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Every morning, I get up early, just after sunrise, and go downstairs to the kitchen to make coffee. While I wait for the water to boil, I make a drawing on a piece of scrap paper. I add the date and a short caption, and then leave it on the counter.

March 21, 2020 Morning sketch: bananas in a bowl. “Last two bananas.”

My best friends live in a suburb about an hour north of Manhattan. On March 13, we planned a nice weekend—I would come up for a day or two, as I often do to get out of the city. On March 14, COVID-19 accelerated its embrace of New York City, so Paul and Susan, worried about my being on the subway and the Metro-North train, drove to my apartment in Brooklyn and brought me back to their home.

Today is June 5, and I’m still here.

All the usual materials and equipment for my work, which is sculpture, are in my studio in Brooklyn. During the first weeks of being away, my creative energy was flat. But the need to make something (anything!) began to nag, and I turned to the loyal foundation of drawing. Like most artists, I learned to draw early, and even though I stray from a regular practice, every few years something calls me back. Now, the contrasting emotions of gratitude and anxiety, along with the lack of tools other than pencils and my iPad, challenge me to draw again.

Now, the contrasting emotions of gratitude and anxiety, along with the lack of tools other than pencils and my iPad, challenge me to draw again.”

March 30, 2020 Morning sketch: kitchen windows, with a view of trees. “So much light in this house!”

Before long, I’m a fixture in our three-person household. Much of our time is spent in separate rooms, immersed in our respective work and Zoom meetings. On rainy afternoons, we gather in the living room and read or listen to the news. Then I get my iPad and draw.

Paul is an easy subject. He doesn’t move much. He slouches. His positions are fun to illustrate. Susan, on the other hand, is difficult. She is lying on the couch, wrapped in a knitted blanket, three pillows behind her head, reading on her phone. At first, she is still. But as I attempt to capture a three-quarter view of her profile—especially the bump at the top of her nose—she tilts her head. All the relationships of her face change, and I have to start over. A few minutes later, just as I’m getting the position of her bent knees, she stretches out. I start again.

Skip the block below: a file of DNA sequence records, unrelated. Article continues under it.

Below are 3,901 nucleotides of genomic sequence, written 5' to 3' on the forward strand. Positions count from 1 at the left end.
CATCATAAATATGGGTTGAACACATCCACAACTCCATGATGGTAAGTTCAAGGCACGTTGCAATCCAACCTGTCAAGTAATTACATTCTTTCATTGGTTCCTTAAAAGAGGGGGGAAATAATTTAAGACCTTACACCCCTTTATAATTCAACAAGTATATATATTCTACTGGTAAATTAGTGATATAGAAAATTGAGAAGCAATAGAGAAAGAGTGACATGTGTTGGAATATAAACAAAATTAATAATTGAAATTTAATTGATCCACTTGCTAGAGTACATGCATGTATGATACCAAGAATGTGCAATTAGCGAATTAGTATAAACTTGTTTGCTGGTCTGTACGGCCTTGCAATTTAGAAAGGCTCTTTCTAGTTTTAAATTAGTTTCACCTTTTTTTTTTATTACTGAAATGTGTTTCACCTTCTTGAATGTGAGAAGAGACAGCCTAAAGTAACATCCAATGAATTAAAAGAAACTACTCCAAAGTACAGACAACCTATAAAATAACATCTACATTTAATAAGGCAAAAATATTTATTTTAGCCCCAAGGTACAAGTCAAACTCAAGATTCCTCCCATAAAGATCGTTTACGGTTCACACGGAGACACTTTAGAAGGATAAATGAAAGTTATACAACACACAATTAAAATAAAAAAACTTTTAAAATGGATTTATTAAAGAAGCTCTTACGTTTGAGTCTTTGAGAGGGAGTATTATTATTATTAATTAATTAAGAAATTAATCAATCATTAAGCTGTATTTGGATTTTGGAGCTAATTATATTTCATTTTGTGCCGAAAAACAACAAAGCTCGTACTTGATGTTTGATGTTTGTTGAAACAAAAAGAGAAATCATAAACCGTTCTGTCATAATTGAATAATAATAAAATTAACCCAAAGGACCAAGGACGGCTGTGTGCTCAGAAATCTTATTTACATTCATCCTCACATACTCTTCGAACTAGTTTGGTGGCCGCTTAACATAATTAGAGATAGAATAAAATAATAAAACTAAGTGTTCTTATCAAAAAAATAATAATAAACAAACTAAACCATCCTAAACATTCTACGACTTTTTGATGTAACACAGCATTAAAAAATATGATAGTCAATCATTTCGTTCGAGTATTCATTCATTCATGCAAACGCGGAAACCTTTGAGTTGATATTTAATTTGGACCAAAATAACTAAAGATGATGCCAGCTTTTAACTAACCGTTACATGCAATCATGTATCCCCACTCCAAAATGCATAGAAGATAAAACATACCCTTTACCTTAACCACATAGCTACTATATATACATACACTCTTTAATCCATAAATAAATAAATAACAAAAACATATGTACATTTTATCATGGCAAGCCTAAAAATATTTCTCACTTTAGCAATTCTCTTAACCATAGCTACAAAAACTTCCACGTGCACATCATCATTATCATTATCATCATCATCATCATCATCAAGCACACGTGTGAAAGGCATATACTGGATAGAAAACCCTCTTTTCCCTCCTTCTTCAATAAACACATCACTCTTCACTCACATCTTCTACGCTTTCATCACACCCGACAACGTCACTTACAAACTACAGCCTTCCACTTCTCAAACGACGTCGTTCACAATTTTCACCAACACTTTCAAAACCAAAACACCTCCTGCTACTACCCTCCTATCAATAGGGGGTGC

After fifteen minutes, I stop. I’ve been focusing so much on her face that I’ve lost sight of the whole composition, and the drawing is inconsistent: tightly rendered details here; loose, flowing lines there. I hate it. I force myself to do another.

April 4, 2020 Morning sketch: table, cup and saucer. “I hope to come out of this as a better draftsperson.”

I remind myself that drawings need warm-ups. Like an athlete or a musician, I have to ready the instrument. When I settle into a rhythm, I’m looser, and the faster my hand moves, the better. All marks are integral—the best lines sweep across the surface, representing nothing but the pencil sliding from, say, an elbow to a cheekbone. As a dancer friend taught me, it’s not the perfect, static position that’s important—it’s how you get from one position to another.

May 18, 2020 Morning sketch: mask with fruit-pattern fabric. “I can sew more of these.”

After a while, I start making detailed drawings of the house’s appliances, in particular the ones that I’ve developed a relationship with. The dishwasher, the washer and dryer, the microwave. When I use them, life feels normal. I draw them straight on and open, as though they are beckoning me to perform routine tasks.

I remind myself that drawings need warm-ups. Like an athlete or a musician, I have to ready the instrument.”

June 2, 2020 Morning sketch: a police car in flames; under that, a glass of wilted flowers. “Turbulent there. Quiet here.”

While I draw, my thoughts are nonstop. “The perspective of the top shelf in the refrigerator is off. Is the bottle of milk too big? Did I leave milk in my fridge at home? When will I go home? What is my home?” I erase the bottle and draw it again.

June 3, 2020 Morning sketch: grid of black rectangles. “#blackouttuesday.”

I keep the morning sketches in a drawer. Flipping through them now, along with the drawings on my iPad, I see that what began as a quest to improve my creative skills has become a visual diary of moments ranging from mundane to soul wrenching. Perhaps drawing is my way of confronting—and also escaping—my apprehension about a wildly uncertain future.

June 4, 2020 Morning sketch: mailbox on a wooden post. “Still waiting for absentee ballot.” ca

© 2020 W. Richmond

Wendy Richmond (wendyrichmond.com) is a visual artist, writer and educator whose work explores public privacy, personal technology and creativity. Richmond has taught at Harvard University, the International Center of Photography and the Rhode Island School of Design, and she serves on the BRIC Artists Advisory Council and the MacDowell Fellows Executive Committee. Her latest book is Art Without Compromise*. Richmond’s column began in 1984.

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